“I’m sure you’ll like them, Aunt Isabel. Aunt Alice’s friends are lovely. And then I’ll ask the mothers of the Tea Club girls, and my neighbour, Miss Daggett, but I don’t believe she’ll come.”
“Is that the rich Miss Daggett?” asked Aunt Isabel curiously; “the queer one?”
“I don’t know whether she’s rich or not,” said Patty. “I dare say she is, though, because she has lovely things; but she certainly can be called queer. I’m very fond of her, though; she’s awfully nice to me, and I like her in spite of her queerness.”
“But you’ll ask some young ladies, too, won’t you?” said Ethelyn. “I don’t care very much for queer old maids and middle-aged married ladies.”
“Oh, this isn’t for you, Ethel,” said Patty. “I’ll have a children’s party for you and Reginald some other day.”
“Children’s party, indeed,” said Ethelyn, turning up her haughty little nose. “You know very well, Patty, I haven’t considered myself a child for years.”
“Nor I,” said Reginald.
“Well, I consider myself one,” said Patty. “I’m not in a bit of hurry to be grown-up; but we’re going to have a lovely sailing party, Ethelyn, on Fourth of July, and I’m sure you’ll enjoy that.”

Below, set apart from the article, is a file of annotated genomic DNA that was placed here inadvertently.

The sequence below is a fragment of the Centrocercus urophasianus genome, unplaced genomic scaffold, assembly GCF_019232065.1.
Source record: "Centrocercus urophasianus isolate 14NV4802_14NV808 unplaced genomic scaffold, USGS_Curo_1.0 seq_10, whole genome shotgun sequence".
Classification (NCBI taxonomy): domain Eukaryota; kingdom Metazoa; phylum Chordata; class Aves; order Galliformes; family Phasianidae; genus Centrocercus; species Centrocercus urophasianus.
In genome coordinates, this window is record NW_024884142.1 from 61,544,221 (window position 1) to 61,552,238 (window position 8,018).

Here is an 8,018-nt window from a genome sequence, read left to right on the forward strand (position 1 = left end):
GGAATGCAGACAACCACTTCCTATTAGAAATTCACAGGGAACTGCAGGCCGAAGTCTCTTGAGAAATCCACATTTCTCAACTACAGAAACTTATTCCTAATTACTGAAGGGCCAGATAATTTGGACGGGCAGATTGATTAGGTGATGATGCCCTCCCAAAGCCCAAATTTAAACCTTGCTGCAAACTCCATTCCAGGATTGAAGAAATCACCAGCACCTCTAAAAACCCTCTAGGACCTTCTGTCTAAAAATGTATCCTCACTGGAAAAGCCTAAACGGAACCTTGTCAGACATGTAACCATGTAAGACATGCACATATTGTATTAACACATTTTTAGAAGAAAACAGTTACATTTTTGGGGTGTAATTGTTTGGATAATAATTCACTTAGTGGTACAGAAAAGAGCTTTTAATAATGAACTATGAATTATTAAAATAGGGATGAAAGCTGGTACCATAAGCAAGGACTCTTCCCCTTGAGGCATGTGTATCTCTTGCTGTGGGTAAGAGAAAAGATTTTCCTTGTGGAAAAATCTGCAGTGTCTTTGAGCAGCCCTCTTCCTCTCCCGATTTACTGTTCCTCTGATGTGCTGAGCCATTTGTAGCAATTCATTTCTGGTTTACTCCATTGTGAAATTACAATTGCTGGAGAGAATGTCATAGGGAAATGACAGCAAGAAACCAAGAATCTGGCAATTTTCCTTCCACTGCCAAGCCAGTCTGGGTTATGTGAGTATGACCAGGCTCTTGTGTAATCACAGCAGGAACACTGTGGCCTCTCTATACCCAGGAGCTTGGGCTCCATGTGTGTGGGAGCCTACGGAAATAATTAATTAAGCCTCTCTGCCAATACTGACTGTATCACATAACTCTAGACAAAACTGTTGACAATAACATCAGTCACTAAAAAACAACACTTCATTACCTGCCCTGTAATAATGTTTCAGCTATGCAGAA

“Are any young men going?” said Ethelyn.
“There are a lot of boys going,” said Patty. “But the only young men will be my father and Uncle Charley and Mr. Hepworth.”
“Who is Mr. Hepworth?”
“He’s an artist friend of papa’s, who comes out quite often, and who always goes sailing with us when we have sailing parties.”
Aunt Alice was more than willing to help Patty with her project, and the result was a very pretty little afternoon tea at Boxley Hall.
“I’m so glad I brought my white crepe-de-chine,” said Aunt Isabel, as she dressed for the occasion.
“I’m glad, too,” said Patty; “for it’s a lovely gown and you look sweet in it.”
“I’ve brought a lot of pretty dresses, too,” said Ethelyn, “and I suppose I may as well put on one of the prettiest to-day, as there’s no use in wasting them on those children’s parties you’re talking about.”
“Do just as you like, Ethelyn,” said Patty, knowing that her cousin was always overdressed on all occasions, and therefore it made little difference what she wore.
And, sure enough, Ethelyn arrayed herself in a most resplendent gown which, though very beautiful, was made in a style more suited to a belle of several seasons than a young miss of sixteen.
Patty wore one of her pretty little white house dresses; and Aunt Alice, in a lovely gray gown, assisted her to receive the guests, and to introduce Mrs. St. Clair and her children.
Among the late arrivals was Miss Daggett. Her coming created a sensation, for, as was well known in Vernondale, she rarely attended social affairs of any sort. But, for some unknown reason, she chose to accept Patty’s invitation, and, garbed in an old-fashioned brown velvet, she was presented to Mrs. St. Clair.